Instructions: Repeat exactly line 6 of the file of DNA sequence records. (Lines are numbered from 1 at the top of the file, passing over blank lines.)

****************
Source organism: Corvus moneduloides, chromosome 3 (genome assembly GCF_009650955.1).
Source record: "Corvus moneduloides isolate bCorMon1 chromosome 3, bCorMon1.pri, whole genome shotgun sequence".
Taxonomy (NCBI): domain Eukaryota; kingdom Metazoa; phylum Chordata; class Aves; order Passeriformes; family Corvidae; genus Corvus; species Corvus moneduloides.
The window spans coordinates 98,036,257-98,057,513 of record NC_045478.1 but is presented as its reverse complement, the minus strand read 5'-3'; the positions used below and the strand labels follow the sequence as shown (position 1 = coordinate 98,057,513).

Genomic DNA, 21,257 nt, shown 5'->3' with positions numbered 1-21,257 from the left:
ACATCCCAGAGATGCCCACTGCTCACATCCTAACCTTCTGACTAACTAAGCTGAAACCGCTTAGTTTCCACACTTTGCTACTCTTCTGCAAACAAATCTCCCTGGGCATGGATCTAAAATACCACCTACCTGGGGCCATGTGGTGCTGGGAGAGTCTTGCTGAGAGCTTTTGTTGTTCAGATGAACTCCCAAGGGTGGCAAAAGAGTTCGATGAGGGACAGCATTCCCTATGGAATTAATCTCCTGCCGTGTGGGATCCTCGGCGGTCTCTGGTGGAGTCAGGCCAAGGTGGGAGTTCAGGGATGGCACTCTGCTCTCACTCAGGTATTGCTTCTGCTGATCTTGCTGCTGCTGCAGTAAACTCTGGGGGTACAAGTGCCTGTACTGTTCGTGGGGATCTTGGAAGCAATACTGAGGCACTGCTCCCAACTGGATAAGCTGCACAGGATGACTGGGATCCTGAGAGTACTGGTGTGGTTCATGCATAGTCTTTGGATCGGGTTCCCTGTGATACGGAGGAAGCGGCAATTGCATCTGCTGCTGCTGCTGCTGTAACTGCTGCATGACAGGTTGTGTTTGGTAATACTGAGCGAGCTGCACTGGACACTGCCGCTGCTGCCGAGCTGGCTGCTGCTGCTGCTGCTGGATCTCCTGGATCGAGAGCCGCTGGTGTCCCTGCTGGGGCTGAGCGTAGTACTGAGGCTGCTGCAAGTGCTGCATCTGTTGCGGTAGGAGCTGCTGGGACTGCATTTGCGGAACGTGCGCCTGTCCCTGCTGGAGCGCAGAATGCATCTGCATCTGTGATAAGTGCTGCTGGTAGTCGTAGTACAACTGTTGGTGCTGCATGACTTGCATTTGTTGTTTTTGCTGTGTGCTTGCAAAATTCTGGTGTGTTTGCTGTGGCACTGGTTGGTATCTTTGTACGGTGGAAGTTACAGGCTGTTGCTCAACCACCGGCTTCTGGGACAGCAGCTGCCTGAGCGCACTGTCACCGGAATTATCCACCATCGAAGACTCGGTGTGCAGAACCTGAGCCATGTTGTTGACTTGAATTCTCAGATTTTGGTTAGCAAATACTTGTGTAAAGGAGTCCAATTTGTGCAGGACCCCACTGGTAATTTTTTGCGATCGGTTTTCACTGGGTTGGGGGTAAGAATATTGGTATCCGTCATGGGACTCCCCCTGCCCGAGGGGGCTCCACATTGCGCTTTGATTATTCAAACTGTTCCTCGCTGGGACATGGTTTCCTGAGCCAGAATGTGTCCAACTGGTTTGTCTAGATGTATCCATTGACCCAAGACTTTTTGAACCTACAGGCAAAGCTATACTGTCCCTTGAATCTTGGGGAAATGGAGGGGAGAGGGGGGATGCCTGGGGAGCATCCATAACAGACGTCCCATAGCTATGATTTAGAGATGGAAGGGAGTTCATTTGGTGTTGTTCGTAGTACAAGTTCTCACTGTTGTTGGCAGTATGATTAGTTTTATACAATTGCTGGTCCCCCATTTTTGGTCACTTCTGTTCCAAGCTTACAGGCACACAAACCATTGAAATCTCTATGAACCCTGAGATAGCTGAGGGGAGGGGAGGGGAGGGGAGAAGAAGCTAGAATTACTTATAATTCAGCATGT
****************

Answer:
ACATCCCAGAGATGCCCACTGCTCACATCCTAACCTTCTGACTAACTAAGCTGAAACCGCTTAGTTTCCACACTTTGCTACTCTTCTGCAAACAAATCTCCCTGGGCATGGATCTAAAATACCACCTACCTGGGGCCATGTGGTGCTGGGAGAGTCTTGCTGAGAGCTTTTGTTGTTCAGATGAACTCCCAAGGGTGGCAAAAGAGTTCGATGAGGGACAGCATTCCCTATGGAATTAATCTCCTGCCGTGTGGGATCCTCGGCGGTCTCTGGTGGAGTCAGGCCAAGGTGGGAGTTCAGGGATGGCACTCTGCTCTCACTCAGGTATTGCTTCTGCTGATCTTGCTGCTGCTGCAGTAAACTCTGGGGGTACAAGTGCCTGTACTGTTCGTGGGGATCTTGGAAGCAATACTGAGGCACTGCTCCCAACTGGATAAGCTGCACAGGATGACTGGGATCCTGAGAGTACTGGTGTGGTTCATGCATAGTCTTTGGATCGGGTTCCCTGTGATACGGAGGAAGCGGCAATTGCATCTGCTGCTGCTGCTGCTGTAACTGCTGCATGACAGGTTGTGTTTGGTAATACTGAGCGAGCTGCACTGGACACTGCCGCTGCTGCCGAGCTGGCTGCTGCTGCTGCTGCTGGATCTCCTGGATCGAGAGCCGCTGGTGTCCCTGCTGGGGCTGAGCGTAGTACTGAGGCTGCTGCAAGTGCTGCATCTGTTGCGGTAGGAGCTGCTGGGACTGCATTTGCGGAACGTGCGCCTGTCCCTGCTGGAGCGCAGAATGCATCTGCATCTGTGATAAGTGCTGCTGGTAGTCGTAGTACAACTGTTGGTGCTGCATGACTTGCATTTGTTGTTTTTGCTGTGTGCTTGCAAAATTCTGGTGTGTTTGCTGTGGCACTGGTTGGTATCTTTGTACGGTGGAAGTTACAGGCTGTTGCTCAACCACCGGCTTCTGGGACAGCAGCTGCCTGAGCGCACTGTCACCGGAATTATCCACCATCGAAGACTCGGTGTGCAGAACCTGAGCCATGTTGTTGACTTGAATTCTCAGATTTTGGTTAGCAAATACTTGTGTAAAGGAGTCCAATTTGTGCAGGACCCCACTGGTAATTTTTTGCGATCGGTTTTCACTGGGTTGGGGGTAAGAATATTGGTATCCGTCATGGGACTCCCCCTGCCCGAGGGGGCTCCACATTGCGCTTTGATTATTCAAACTGTTCCTCGCTGGGACATGGTTTCCTGAGCCAGAATGTGTCCAACTGGTTTGTCTAGATGTATCCATTGACCCAAGACTTTTTGAACCTACAGGCAAAGCTATACTGTCCCTTGAATCTTGGGGAAATGGAGGGGAGAGGGGGGATGCCTGGGGAGCATCCATAACAGACGTCCCATAGCTATGATTTAGAGATGGAAGGGAGTTCATTTGGTGTTGTTCGTAGTACAAGTTCTCACTGTTGTTGGCAGTATGATTAGTTTTATACAATTGCTGGTCCCCCATTTTTGGTCACTTCTGTTCCAAGCTTACAGGCACACAAACCATTGAAATCTCTATGAACCCTGAGATAGCTGAGGGGAGGGGAGGGGAGGGGAGAAGAAGCTAGAATTACTTATAATTCAGCATGT